So putting more money in at the bottom is the most efficient way of increasing overall demand in the economy. When you do that, it gives suppliers – companies – the incentive and opportunity to increase production to meet that extra demand. So everyone is better off, including companies and their shareholders.

It is, if you like, trickle-up economics.

But between the late 1970s and the Global Financial Crisis in 2007, trickle-down economics dominated policy in most developed nations, including Australia. As we’ve seen, when you put money in at the top, it tends to stay there. It’s saved, not spent – and, because, consumption and production are both lower than they should be, the whole economy suffers.

During that long neoliberal era, policy has been ineffective at boosting incomes and wealth at the lower end. We can see that in the income figures: the richest 20% of Australian households earn, on average, more than ten times as much as those at the other end of the scale.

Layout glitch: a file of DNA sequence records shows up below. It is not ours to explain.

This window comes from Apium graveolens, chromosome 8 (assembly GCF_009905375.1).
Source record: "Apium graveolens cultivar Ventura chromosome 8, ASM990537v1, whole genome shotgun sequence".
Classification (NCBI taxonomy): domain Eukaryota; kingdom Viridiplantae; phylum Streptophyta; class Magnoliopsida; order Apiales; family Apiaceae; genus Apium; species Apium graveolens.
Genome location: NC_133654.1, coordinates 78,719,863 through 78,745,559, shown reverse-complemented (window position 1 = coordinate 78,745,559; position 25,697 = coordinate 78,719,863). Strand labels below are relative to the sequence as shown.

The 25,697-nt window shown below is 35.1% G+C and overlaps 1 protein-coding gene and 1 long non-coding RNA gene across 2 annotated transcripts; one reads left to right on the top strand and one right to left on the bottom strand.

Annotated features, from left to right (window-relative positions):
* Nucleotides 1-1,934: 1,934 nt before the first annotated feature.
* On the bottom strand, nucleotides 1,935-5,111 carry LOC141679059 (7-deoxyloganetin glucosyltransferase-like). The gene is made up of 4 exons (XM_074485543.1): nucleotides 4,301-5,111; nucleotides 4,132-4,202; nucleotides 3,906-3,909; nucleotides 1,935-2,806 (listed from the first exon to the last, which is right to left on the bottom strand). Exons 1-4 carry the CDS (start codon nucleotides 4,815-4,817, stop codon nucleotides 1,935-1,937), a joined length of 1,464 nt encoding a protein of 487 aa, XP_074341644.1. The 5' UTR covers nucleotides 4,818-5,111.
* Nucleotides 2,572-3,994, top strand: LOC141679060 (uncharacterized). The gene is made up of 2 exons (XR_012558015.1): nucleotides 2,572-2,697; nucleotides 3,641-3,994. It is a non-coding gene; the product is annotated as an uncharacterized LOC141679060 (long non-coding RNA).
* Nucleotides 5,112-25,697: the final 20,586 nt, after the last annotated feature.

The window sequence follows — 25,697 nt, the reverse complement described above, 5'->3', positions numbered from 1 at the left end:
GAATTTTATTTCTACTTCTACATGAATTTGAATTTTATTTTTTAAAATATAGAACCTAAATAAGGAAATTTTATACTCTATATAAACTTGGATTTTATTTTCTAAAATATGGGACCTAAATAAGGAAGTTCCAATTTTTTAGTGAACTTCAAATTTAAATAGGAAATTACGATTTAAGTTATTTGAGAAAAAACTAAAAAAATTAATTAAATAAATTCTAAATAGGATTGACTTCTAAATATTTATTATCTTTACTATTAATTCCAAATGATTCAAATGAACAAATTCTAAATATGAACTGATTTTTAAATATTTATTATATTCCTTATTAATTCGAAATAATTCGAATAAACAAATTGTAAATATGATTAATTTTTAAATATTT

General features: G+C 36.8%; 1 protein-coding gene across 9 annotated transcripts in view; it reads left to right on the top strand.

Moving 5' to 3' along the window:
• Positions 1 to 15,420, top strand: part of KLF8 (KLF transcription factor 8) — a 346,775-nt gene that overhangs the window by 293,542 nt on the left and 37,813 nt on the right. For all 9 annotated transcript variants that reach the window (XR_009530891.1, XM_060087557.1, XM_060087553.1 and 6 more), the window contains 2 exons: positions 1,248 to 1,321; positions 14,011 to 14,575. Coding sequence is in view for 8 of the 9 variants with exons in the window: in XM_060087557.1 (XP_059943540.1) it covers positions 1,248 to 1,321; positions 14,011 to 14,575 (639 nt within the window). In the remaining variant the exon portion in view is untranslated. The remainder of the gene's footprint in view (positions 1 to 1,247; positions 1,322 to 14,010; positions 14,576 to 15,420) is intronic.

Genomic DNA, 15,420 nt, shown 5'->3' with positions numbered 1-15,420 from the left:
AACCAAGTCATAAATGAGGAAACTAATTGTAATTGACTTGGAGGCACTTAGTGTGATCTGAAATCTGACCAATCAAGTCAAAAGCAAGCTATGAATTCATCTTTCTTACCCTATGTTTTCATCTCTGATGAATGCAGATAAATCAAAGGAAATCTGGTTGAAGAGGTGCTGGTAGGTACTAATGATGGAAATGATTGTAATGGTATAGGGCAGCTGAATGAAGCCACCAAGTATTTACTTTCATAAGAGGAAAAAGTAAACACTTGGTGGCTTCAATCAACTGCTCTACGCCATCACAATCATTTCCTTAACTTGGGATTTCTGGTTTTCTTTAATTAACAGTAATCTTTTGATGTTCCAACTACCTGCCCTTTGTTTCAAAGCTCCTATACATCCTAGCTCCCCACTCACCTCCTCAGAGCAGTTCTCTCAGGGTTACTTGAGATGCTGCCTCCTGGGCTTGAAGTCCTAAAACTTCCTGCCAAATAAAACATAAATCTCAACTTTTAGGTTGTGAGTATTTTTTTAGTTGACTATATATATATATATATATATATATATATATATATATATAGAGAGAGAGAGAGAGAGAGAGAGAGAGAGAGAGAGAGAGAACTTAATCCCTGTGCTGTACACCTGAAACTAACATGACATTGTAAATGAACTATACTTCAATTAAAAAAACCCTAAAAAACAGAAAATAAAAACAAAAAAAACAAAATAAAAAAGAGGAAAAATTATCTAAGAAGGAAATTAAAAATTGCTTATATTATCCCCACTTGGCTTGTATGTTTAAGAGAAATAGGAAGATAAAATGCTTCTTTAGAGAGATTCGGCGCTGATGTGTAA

People on low incomes have little opportunity to save or invest, so the differences in wealth are much greater. The top 20% has 92 times as much wealth as the bottom 20%. If you survive from one pay to the next, you have no chance of amassing a nest-egg. Much of Australia’s household wealth is tied up in the house, so people without the capacity to save also cannot buy into the real estate market.

Superannuation helps to even things out, but not by much. It’s a form of compulsory saving, so people who wouldn’t otherwise save or invest in the stock and bond markets are able to do so. But because it’s linked to income, the basic disparity remains.

People at the bottom of the socio-economic scale are heavily reliant on government payments. They’re likely to be unemployed: only 5% of the income of the bottom 20% comes from wages. Government benefits are designed to allow people to survive but not to save. Any household relying on benefits automatically joins the lowest quintile.

That chart also emphasises another characteristic of inequality: even among the top 20% it is wages, not returns from investment, that keeps us going. The entire economy relies almost totally on wages, so if they are suppressed, either by low growth or by unemployment, the entire economy suffers.